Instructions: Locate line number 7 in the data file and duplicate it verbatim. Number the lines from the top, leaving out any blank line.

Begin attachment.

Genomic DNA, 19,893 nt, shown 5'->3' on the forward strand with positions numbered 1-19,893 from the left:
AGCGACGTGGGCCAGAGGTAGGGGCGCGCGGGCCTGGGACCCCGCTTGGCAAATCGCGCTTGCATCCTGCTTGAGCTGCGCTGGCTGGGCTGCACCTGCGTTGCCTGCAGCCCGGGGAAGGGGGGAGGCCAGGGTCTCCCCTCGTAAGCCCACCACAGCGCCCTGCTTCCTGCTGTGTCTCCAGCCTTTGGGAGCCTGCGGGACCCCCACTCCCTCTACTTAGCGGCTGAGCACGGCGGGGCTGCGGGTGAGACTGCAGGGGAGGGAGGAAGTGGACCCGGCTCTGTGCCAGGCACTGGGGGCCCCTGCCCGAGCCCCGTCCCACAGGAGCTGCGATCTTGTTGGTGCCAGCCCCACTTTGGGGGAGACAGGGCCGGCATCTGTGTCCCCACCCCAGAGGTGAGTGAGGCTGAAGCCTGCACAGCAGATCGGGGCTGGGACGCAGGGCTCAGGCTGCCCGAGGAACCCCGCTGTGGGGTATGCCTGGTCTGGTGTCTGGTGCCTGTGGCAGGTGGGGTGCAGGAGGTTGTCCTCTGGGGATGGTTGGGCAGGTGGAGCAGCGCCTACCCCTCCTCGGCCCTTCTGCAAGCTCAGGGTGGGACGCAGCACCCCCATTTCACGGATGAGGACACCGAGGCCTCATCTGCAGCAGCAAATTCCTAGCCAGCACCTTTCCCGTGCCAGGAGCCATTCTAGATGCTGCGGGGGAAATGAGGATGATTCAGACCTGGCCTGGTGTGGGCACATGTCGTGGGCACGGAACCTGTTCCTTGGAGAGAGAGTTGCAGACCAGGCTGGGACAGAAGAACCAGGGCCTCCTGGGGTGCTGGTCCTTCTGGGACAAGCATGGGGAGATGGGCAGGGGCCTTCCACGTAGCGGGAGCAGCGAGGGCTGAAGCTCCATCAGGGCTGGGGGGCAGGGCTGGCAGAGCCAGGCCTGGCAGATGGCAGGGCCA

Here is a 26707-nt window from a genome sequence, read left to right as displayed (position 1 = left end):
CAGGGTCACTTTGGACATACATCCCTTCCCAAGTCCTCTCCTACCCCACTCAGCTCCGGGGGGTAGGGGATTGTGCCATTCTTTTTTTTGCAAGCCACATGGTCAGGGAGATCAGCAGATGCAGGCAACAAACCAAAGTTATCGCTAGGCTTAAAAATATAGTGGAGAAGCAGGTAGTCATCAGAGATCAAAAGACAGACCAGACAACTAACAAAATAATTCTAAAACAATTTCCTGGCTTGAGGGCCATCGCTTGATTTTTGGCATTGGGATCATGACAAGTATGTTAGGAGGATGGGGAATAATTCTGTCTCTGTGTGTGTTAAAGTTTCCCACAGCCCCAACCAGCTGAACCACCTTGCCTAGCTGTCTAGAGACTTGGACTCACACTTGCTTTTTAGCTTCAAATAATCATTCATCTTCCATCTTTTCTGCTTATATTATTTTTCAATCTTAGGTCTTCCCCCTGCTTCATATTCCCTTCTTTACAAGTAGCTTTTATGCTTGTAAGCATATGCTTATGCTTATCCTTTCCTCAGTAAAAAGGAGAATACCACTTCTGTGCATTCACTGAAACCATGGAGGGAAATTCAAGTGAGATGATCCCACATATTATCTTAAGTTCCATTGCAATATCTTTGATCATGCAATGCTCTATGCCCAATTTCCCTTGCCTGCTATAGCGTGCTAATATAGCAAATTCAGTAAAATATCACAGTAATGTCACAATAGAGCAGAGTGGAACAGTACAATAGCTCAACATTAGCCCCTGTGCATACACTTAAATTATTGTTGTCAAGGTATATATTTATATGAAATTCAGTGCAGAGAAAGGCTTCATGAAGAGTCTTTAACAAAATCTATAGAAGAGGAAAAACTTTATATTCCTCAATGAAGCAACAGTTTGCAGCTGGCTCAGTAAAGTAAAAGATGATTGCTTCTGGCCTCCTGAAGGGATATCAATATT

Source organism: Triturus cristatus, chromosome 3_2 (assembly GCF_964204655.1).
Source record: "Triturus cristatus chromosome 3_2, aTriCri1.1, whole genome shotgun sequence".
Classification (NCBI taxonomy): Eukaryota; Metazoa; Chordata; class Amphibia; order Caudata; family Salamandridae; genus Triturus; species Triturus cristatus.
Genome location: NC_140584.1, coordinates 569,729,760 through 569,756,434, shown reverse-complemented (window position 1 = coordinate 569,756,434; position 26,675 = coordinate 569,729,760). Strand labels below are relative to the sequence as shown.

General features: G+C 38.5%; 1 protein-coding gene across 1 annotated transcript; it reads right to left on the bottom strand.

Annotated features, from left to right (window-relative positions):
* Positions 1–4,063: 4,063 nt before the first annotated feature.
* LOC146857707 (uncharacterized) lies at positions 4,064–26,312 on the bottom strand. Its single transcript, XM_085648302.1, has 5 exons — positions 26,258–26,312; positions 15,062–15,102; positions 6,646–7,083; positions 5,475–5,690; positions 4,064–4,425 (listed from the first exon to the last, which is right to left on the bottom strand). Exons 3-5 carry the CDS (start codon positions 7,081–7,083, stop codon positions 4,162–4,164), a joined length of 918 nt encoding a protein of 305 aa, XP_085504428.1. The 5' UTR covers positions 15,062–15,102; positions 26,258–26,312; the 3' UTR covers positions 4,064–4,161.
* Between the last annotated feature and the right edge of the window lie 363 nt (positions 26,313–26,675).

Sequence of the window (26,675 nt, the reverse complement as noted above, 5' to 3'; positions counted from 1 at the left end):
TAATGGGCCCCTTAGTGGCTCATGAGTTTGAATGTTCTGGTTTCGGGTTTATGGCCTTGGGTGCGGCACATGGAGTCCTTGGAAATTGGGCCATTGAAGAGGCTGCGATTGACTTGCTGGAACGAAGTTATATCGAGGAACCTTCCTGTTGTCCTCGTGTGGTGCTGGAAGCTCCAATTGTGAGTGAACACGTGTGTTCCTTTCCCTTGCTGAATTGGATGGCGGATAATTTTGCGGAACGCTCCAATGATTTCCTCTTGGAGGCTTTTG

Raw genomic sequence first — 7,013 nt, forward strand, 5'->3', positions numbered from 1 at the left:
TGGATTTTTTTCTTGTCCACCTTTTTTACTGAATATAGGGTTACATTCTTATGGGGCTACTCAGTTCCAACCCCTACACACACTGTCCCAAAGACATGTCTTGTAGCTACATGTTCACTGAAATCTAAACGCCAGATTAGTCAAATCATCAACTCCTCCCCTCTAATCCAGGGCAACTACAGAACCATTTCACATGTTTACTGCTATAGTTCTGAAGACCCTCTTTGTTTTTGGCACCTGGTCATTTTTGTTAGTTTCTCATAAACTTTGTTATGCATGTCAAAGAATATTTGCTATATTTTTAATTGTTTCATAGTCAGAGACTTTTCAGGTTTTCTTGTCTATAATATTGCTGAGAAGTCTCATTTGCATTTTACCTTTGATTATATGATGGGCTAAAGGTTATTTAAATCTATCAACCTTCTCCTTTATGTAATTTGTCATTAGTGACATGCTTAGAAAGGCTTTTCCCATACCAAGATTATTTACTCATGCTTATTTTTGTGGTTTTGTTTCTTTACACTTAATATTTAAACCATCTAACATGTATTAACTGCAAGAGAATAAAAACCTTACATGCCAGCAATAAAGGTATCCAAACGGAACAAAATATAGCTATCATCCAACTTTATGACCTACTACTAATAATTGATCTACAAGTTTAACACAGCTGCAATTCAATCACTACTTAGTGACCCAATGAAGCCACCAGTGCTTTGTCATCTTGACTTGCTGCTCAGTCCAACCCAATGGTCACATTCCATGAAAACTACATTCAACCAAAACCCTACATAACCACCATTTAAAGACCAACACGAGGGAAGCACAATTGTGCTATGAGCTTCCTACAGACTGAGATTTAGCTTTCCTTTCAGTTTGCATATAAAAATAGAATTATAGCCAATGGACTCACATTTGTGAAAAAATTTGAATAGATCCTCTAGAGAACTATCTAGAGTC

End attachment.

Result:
Classification (NCBI taxonomy): Eukaryota; Metazoa; Chordata; class Amphibia; order Caudata; family Salamandridae; genus Triturus; species Triturus cristatus.